Tuesday, December 16, 2008

The Cultural Ramifications of an Ultrasound

This article is contributed by Sarah Scrafford, who regularly writes on the topic of Online Ultrasound Technician Schools. She invites your questions, comments and freelancing job inquiries at her email address: sarah.scrafford25@gmail.com.

You’d think there wouldn’t be a cultural side to a technology that helps look inside your body, but there is, at least in certain parts of the world. An ultrasound scan is a technique that uses sound waves, or to be more precise, ultrasound which has a high frequency and hence cannot be heard by human ears, to create images of organs in your body. The sound waves bounce off body structures and are then compiled by a computer program into images.

Ultrasound is used for a variety of applications and is the preferred form of medical imaging except when there’s bone or gas-filled organs like the lung and bowel to be scanned. It finds extensive use in pregnancy, to monitor the growth of the fetus at different stages and to determine the sex of the baby. And that’s where the cultural aspect comes into play.

Now most people are ok with either a boy or a girl baby; sure, they may have their preferences, but they’re happy with either one if they’re healthy and normal. But there are some parts of the world where a boy child is considered an asset and a girl a liability – China for one, and India for another. With selective sex abortion being a widespread practice in both countries, the respective governments have banned the revelation of the sex of the fetus following an ultrasound examination. But female fetuses are still aborted, contributing to the widely skewed sex ratios in both countries.

In China, it’s an issue that relates to the large population of the country. With the government strictly enforcing the one-child law, parents want it to be a male so that their family name is carried on. Male children are also likely to earn money for the family and look after their parents in their old age.

In India, in addition to carrying on the family name, males are preferred because they are expected to look after their parents and help in the family business. Also, only males can perform certain rituals like last rites and they’re sure to bring dowry (gifts of cash and kind) when they marry. Females are not wanted because they are seen as a financial burden when they must be married – the parents tend to go broke trying to rustle up enough money to cover the dowry demanded by the groom’s family. Although dowry harassment is illegal in the country and punishable with fines and imprisonment, the practice still continues.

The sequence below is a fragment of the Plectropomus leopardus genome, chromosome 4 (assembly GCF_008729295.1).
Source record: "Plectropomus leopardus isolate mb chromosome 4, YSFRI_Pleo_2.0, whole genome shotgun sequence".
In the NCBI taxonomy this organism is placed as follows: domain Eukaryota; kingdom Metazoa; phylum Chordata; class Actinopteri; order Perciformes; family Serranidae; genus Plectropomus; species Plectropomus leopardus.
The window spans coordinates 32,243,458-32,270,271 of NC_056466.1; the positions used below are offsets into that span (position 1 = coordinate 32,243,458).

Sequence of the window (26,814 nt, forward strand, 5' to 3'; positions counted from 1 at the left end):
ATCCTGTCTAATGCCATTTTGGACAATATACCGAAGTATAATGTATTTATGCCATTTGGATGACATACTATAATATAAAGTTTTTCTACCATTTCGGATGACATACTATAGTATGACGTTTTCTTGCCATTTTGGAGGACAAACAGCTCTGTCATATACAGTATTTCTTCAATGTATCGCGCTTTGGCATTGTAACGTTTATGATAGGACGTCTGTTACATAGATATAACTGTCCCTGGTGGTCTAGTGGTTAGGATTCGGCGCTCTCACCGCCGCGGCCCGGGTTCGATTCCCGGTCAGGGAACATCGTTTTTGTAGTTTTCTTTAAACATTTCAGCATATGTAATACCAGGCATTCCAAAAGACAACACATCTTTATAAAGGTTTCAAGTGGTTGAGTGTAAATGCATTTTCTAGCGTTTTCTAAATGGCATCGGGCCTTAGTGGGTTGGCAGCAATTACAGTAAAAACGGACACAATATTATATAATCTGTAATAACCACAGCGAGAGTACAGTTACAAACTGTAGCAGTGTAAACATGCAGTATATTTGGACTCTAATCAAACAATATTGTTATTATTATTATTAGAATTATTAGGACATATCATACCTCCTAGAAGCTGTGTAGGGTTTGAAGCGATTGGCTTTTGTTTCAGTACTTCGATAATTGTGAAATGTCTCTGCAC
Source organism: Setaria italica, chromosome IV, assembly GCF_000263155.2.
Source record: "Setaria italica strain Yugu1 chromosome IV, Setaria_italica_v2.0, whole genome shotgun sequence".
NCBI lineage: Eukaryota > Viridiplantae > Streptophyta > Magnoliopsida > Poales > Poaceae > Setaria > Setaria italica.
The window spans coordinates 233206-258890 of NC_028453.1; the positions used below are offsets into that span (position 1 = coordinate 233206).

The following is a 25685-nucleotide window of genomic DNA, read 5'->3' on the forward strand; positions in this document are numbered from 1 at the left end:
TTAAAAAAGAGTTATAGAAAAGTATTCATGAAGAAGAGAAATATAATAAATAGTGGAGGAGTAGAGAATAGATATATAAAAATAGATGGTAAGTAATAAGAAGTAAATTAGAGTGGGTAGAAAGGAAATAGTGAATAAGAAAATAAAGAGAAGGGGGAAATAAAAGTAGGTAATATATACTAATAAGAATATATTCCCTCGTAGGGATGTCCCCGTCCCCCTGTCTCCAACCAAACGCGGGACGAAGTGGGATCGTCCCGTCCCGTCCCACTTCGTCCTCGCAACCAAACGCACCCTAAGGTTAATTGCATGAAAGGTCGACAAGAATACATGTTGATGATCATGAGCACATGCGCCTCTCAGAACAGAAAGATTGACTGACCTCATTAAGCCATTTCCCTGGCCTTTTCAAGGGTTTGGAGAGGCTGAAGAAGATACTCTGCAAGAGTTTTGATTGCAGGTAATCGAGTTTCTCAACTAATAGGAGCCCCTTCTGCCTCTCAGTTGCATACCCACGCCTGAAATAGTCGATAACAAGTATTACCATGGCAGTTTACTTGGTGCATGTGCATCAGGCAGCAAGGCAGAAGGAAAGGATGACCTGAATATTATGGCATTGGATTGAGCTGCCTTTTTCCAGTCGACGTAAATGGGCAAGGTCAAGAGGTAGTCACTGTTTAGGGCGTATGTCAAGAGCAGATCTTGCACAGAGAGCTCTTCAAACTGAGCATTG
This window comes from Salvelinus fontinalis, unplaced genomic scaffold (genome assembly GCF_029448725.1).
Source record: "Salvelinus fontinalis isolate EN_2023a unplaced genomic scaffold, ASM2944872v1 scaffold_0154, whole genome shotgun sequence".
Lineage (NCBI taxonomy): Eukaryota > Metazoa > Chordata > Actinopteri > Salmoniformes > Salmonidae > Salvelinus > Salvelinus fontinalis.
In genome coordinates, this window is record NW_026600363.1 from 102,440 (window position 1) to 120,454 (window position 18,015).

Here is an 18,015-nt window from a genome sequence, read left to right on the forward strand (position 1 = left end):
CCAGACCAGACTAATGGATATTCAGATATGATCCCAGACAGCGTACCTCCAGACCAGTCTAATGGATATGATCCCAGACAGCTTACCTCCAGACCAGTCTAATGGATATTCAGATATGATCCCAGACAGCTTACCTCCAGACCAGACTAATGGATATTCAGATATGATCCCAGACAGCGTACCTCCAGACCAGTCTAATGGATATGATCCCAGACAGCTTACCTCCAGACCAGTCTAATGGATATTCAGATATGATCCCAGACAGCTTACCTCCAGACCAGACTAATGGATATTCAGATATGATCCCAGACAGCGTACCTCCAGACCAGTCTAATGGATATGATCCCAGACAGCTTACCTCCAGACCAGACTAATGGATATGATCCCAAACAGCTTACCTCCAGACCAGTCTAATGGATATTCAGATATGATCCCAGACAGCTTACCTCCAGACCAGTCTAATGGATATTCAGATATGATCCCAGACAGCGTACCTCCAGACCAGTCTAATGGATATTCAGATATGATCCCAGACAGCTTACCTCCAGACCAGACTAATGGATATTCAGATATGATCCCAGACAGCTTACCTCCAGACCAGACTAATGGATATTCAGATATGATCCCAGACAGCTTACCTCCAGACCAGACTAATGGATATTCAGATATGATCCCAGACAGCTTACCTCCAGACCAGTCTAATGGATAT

The cultural ramifications of a simple ultrasound exam extend as far as skewing the sex ratio of an entire nation. Although the technology is relatively new, it’s fast replacing female infanticide as the preferred method of selective sex abortion. And even though it’s illegal to reveal the sex of the fetus, some radiologists do so for the money, and the practice of selective abortion continues to plague both nations and a few others others in Asia.

1 comment:

Anne Marie said...

Thank you for this. I think that ultrasound in pregnancy, especially in the developed world, has got many cultural connutations that are unrelated to the medical reasons it was introduced.
I read this paper about some of the many different ways we assess mothering a few months ago, and it made me think about my own work as a GP.
I hope you enjoy reading it and it would be nice to hear what you think.